Opening a Terminal in any Unix-based OS will generally present a user with a bash prompt. Even though the bash prompt excels at interactivity, supporting command line editing, completion, and recall, there are still ways to customize it to each user’s specific needs and preferences. One such way is by creating bash aliases.
Bash aliases reside in a file located at ~/.bash_profile and are “shortcut” commands that you create. These “shortcuts” are aliases for other — often much longer — command(s).
To begin, change to your home directory and open the .bash_profile file in your preferred text editor. Alternately, you can include the homepath in your command to open the file.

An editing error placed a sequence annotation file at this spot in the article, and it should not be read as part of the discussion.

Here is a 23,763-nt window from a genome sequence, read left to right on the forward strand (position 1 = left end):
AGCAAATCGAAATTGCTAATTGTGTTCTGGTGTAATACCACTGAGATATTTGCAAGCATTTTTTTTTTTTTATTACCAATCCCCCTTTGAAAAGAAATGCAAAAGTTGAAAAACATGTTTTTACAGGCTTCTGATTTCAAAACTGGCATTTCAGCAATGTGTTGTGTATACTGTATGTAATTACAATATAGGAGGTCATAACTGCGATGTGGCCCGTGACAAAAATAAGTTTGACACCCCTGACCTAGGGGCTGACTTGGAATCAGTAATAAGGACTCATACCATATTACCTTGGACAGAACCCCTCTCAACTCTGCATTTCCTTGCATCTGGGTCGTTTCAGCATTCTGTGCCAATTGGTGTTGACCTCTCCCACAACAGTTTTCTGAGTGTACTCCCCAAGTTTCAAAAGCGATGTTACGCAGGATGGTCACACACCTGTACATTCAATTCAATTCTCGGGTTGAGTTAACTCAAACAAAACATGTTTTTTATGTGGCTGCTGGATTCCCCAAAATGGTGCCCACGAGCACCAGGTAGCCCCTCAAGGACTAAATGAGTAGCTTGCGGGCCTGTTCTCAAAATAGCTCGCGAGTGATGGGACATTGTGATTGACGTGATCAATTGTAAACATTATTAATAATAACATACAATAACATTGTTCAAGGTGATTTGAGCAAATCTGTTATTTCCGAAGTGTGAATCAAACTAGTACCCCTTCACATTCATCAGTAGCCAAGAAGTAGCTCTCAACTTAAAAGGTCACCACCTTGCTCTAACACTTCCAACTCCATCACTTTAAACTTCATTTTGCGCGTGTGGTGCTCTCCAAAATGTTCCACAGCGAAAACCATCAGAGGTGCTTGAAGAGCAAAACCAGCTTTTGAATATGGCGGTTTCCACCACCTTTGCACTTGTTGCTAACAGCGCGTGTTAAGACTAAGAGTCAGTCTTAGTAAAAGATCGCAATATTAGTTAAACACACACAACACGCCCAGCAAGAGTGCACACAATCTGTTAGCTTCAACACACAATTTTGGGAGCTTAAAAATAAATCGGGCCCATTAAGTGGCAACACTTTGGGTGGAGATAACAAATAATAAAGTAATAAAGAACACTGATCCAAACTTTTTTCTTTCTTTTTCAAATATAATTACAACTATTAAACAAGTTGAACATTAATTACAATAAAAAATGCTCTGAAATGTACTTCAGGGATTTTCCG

Within this file, the format for adding aliases is as follows:
For example, if I want to create an alias called ssh-dallas which opens an SSH session over port 465 (since many firewalls block port 22 egress traffic for normal users) with my server in Dallas and have it sign in as me so that all I need to do is enter my password, I would write the following in my .bash_profile.
Save the file and exit your text editor. To refresh the changes, reload the .bash_profile.
Now, at a bash prompt, entering “ssh-d” and pressing the Tab key to activate auto-complete should complete my command to “ssh-dallas”. Executing the command will give the following output, just as it would if I were to type the entire command like normal.
Jacobs-MacBook:~ jacob$ ssh-dallas
[email protected]'s password:
So, there you have it, a neat and tidy way to minimize the number of keystrokes you make and, with luck, a quick way to help streamline your day-to-day Terminal endeavors.